Potential applications of jute composites: The jute composites can be very cost-effective material especially for building & construction industry (panels, false ceilings, partition boards etc.), packaging, automobile and railway coach interiors and storage devices. A survey of international patents establishes the potential applications of jute composites in various sectors. In their application dating back to 1974, M/s. Care Inc., N.Y, USA patented (# 3819466) double-wall reinforced & insulating building panel with a combination of glass & jute composites. The panels comprise of an inner skin of woven jute layers saturated in polyester resin and an outer skin of woven jute with an exterior coating of chopped glass fibre both impregnated with polyester resin. The intermediate layer bonding inner and outer skin is made of corrugated woven jute composite. The panel is of light weight and has high durability even in extreme temperature conditions. In a US patent (# 5285957) of 1994, the Mead Corporation Dayton, Ohio, USA described the use of jute mesh as the intermediate reinforcing material for a corrugated container such as bulk storage bins. The reinforcing material may be placed in between the outer & inner lines of two-faced corrugated board construction. A US patent (# 5037690) granted in 1991 to M/s. De Groot Automotives B.V. of Netherlands describes the process of fabricating a sheet material. The sheet comprises polyurethane resin reinforced with binder free natural fibres such as jute, flex, hemp, coir, ramie, cotton etc. possibly combined with polypropylene, polyethylene and/or glass fibre. The preferred natural fibre is jute in the form of needled jute felt. The application lies in fabricating a sandwich panel with two outer walls made of jute composite sheets. The Marlo Company Inc., Newton, Connecticut, USA in their patent (US patent # 4559862) in 1985 describe a packing material comprising glass in combination with organic fibre such as sintered polytetrafluroethylene (TFE) with or without impregnant. A preferred impregnant could be a lubricant with a binder. The process also talks of substitution of sintered TFE fibre by natural and other fibres. A US patent (# 9831626 A1) granted to a US company in 1998 describes the method for fabricating wet-laid non-woven webs using jute fibre as reinforcement. Composites of the unpulped fibre webs with cellulosic and spun bonded sheets find applications as thermoformed trim products for vehicle interiors. The process for making a multi-layer composite body comprising a thermoplastic layer and layers of natural fibre bonded to thermoplastic resin was patented (# 9836900 A1) by a German company in 1998. The composite body has at least one reinforcing layer made of an open-cell fabric of melting fibres penetrated on one or both sides of the melting thermoplastic materials. The composite body has excellent mechanical properties particularly bending stress and impact resistance.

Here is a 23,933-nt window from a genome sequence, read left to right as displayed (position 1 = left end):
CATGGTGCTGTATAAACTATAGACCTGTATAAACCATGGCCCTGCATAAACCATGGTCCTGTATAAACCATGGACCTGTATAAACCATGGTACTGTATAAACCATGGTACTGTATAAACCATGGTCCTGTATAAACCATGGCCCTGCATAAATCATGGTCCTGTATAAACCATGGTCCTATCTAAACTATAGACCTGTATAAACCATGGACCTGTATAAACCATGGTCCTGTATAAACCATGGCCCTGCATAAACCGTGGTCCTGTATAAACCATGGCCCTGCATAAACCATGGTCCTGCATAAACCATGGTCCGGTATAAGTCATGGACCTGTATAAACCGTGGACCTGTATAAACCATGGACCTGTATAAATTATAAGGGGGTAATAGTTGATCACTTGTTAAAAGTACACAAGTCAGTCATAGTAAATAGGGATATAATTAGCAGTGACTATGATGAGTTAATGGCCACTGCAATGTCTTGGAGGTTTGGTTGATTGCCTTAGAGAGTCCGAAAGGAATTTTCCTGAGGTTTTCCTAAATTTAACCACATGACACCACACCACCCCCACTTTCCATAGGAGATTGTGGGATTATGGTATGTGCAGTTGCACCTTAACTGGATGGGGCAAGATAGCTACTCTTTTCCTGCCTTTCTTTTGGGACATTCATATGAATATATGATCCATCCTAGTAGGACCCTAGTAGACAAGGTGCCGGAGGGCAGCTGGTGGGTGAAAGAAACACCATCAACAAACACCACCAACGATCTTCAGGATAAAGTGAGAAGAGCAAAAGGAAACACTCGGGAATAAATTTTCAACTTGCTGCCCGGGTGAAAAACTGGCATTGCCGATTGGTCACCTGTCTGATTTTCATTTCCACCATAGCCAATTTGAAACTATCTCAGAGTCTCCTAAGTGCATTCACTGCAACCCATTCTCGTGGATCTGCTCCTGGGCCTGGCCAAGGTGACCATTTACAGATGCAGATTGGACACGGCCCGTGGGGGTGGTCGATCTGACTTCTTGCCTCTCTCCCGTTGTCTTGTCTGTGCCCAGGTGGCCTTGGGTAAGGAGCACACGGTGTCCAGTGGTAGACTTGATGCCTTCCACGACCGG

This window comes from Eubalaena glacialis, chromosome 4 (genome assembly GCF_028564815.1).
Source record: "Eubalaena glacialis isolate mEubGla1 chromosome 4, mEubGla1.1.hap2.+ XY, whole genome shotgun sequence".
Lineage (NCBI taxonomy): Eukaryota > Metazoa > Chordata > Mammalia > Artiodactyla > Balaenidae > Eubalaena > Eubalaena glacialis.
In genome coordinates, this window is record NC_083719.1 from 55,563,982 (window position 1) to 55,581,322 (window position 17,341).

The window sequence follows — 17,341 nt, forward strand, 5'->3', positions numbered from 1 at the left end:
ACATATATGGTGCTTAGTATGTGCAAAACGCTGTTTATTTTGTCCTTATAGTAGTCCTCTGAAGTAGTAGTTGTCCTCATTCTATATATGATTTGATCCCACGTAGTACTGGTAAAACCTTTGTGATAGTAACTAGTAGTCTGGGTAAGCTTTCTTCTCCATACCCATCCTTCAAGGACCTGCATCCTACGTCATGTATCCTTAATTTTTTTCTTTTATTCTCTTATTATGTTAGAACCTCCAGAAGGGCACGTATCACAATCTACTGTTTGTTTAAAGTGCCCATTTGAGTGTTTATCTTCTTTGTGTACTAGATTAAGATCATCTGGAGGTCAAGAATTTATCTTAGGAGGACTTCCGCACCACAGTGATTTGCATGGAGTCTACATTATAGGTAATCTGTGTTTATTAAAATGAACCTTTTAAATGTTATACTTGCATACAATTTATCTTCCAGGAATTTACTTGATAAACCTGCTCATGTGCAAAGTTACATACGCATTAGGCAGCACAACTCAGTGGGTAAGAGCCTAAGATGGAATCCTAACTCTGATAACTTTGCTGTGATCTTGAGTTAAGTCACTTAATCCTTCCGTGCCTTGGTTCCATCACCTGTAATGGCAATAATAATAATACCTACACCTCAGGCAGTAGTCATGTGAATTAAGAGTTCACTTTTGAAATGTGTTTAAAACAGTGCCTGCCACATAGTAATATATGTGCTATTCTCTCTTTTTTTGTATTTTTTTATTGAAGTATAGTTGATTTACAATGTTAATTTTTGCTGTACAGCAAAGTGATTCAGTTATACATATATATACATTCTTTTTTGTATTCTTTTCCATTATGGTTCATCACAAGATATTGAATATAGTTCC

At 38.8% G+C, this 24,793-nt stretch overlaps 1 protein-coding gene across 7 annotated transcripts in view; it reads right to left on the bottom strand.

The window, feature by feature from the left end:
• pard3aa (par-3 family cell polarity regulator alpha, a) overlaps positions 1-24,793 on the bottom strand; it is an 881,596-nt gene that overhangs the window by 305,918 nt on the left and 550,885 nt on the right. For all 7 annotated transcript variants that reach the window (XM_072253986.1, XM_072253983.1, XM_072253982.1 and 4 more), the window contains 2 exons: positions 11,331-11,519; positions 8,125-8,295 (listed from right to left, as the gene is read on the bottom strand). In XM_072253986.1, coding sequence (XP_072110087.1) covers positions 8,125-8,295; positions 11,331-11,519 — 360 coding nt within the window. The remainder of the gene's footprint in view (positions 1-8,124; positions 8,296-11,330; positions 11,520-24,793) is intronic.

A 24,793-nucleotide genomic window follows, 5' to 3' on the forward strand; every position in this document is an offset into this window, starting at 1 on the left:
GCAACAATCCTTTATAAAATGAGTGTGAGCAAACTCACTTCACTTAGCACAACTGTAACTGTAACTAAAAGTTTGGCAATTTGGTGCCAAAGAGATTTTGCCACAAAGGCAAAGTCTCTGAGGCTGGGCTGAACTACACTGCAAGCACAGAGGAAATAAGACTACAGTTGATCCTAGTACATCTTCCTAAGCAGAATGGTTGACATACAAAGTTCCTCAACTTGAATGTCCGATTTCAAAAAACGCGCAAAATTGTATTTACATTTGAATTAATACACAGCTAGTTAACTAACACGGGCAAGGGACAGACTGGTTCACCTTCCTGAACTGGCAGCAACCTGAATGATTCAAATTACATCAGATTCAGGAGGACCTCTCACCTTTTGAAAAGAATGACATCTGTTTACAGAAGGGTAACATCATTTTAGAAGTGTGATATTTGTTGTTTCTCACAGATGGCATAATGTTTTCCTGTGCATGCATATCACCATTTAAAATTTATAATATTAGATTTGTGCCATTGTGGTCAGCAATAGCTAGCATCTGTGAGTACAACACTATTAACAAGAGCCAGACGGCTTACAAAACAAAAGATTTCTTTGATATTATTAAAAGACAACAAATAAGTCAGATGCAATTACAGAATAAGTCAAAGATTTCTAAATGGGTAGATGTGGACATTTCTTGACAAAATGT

Due to an occurrence of a wide variety of natural fibres researchers have directed efforts for quite some time in developing innovative natural fibre composites for various applications where researchers carried out extensive work on pre-treatment of jute fibres with acrylonitrile for improving their compatibility with thermoset plastics. They developed a whole set of novel jute and other natural fibre composite products based on hot press moulding and hand lay-up technique. IIT-Delhi has been quite active in developing jute-based geo-textiles for applications in prevention of soil erosion, leaching etc. CGCRI-Calcutta has worked on jute-glass hybrid components for cost-reduction without sacrificing the mechanical properties. An excellent example for commercial exploitation of jute composites has been the fabrication of automobile interiors (door panels) by Birla Jute Industries Ltd. While the national research agencies in India have excellent scientific achievements to their credit for development of jute composites, efforts on their commercialization have been limited so far. In order to improve upon the laboratory-industry linkages towards application development and commercialization, The Advanced Composites Mission was conceptualized by Department of Science and Technology and Defense Research & Development Organization. The Mission mode activities are being implemented by Technology Information, Forecasting and Assessment Council (TIFAC), an autonomous organization under DST. Among a wide array of composite product development, the Mission has launched a few projects focussing on jute composites. The project on 'Jute-based Composites - An Alternative to Wood Products' has been launched in collaboration with M/s Duroflex Limited, Bangalore, a leading manufacturing industry in rubberized coir materials. The project aims at development of oriented jute face layer for coir-ply board. Natural hard fibres such as coir and jute impregnated with phenolic resins are used for its manufacture. The project activities will enable the production of coir-ply boards with proper orientation of jute having a very similar appearance of wood. The average production capacity of coir-ply plant planned under the project would be around 1000 sheets of 2.4 x 1.2 m2 of 12mm thickness. In this project 80% of the material used in the composite are natural fibres such as jute and coir. Such a composite will be a good alternative for wood and wood products using 100% indigenous technology, which in turn saves the foreign exchange of our country. These natural materials have all the properties required for a general purpose board and can be used in the place of wood or MDF Synthetic resin boards for surface paneling, partitioning, false ceiling, etc. The products made of jute-glass hybrid composites can be used as a replacement of high-cost sheet moulding compound & low-strength dough moulding compound based glass-fibre composites. The technology for the fabrication and evaluation of hybrid composites incorporating jute felt and glass fibre using polyester resin as a matrix has been developed successfully by CGCRI. In these hybrid composites, jute can play the role of filler fibre where strength and modulus requirement are not demanding. Moisture absorption limits can also be reduced from 25 to 2% by weight using glass layer on either side of the jute fibre layer. It can thus be inferred that jute fibre can be a very potential candidate in making of composites, especially for partial replacement of high-cost glass fibres for low load bearing applications. As such, commercial exploitation of jute composites for non-structural applications promises excellent potential. From the point of view of wood substitution, jute composites could be an ideal solution. With ever depleting forest reserves, a composite based on renewable resources such as jute, coir, sisal etc. is poised to penetrate the market. Indigenous wood supply for plywood industry having been stopped virtually and with increasing landed cost of imported plywood veneers, the jute composite boards provide very good value for the customers without any compromise in properties. With increasing emphasis on fuel efficiency, jute composites would enjoy wider applications in automobiles and railway coaches. In fact, the market segment for railway coaches in India has a vast potential, which is yet to be tapped to a good extent. Value-added novel applications such as jute composites would not only go a long way in improving the quality of life of people engaged in jute cultivation, but would also ensure international market for cheaper substitution.